In order to "clean up" for the Olympics, the work of local street artists was painted over on the industrial stretch of London's River Lea Navigation. While this angered the artists and community, they couldn't be more incensed than they are now. They are rightfully upset, because the Olympics' public arts commission, Legacy List, has decided to commission the work of non-local artists to fill these walls once again.
The Guardian reports that the decision to hire international artists was very intentional, and Sarah Weir, head of the Legacy List, says, “We unashamedly wanted to showcase the best international artists and transform this part of the canal into a destination for street art. We want it to have the same energy as somewhere like Camden—I hope people will come on boat tours to see the work.” The project's curator adds, “We're trying to make a museum-quality exhibition in a public space."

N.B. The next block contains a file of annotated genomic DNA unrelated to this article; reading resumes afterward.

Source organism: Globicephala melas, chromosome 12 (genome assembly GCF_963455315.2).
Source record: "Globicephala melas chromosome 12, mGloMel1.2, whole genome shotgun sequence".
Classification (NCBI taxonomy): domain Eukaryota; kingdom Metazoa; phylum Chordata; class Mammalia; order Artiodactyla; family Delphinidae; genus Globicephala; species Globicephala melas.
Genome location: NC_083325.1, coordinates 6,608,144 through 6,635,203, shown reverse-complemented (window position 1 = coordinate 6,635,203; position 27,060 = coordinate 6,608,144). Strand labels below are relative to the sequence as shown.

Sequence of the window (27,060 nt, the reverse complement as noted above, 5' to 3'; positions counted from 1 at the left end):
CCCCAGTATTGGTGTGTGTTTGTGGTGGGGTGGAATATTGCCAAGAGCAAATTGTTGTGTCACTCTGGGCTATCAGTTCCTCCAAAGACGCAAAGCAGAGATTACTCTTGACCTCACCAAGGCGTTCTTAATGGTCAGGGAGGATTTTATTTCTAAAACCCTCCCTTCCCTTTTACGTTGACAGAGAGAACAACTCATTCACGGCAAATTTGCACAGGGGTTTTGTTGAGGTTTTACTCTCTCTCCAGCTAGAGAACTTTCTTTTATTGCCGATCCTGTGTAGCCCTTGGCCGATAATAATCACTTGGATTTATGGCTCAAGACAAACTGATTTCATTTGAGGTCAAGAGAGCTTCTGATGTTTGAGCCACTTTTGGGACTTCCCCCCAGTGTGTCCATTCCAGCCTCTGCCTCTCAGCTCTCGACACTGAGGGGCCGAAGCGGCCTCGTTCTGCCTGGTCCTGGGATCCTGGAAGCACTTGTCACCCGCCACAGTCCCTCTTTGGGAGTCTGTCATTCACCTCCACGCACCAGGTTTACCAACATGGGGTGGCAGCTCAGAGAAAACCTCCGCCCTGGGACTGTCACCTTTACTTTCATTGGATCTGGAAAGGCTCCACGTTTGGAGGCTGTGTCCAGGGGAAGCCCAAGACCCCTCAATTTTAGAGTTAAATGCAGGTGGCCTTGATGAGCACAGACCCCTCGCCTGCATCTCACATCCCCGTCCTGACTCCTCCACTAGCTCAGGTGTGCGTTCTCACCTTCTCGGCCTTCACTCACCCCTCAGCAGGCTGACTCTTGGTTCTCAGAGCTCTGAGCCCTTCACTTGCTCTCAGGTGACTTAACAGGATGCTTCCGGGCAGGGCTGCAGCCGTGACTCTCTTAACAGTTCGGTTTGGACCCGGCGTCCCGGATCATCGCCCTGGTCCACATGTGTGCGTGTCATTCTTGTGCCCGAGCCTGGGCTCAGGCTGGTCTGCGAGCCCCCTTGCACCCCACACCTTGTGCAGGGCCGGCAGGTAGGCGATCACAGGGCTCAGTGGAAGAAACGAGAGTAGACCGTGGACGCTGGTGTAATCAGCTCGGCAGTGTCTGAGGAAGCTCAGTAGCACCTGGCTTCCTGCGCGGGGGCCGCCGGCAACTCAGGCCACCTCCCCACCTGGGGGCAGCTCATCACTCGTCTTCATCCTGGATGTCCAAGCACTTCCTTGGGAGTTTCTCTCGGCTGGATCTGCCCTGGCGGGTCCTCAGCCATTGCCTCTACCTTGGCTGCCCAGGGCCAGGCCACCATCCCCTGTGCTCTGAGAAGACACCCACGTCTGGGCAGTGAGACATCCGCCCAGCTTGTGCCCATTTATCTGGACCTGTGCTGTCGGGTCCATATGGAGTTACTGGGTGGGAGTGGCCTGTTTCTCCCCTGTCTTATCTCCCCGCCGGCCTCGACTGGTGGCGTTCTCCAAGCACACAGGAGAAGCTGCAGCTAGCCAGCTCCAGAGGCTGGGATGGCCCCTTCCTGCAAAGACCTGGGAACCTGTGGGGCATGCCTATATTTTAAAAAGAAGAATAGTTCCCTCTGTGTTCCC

At what point does a desire to increase tourism and uplift a neighborhood go too far, though? The new buildings have murals by artists from Brazil, Sweden, Italy, Scotland, and the Netherlands, ignoring the work of the British street artists who made these areas popular in the first place.
Some would say that this is just the typical course of gentrification, which doesn't bode well with the community of artists whose work is as legitimate as that of their international peers. It's a step towards commercializing spaces, and it taints the image of these Olympics' organizations, as well. By using street art as a business and tourism tool, it takes away from the magic and power of the medium. Perhaps hiring and celebrating local artists could accomplish the same ends.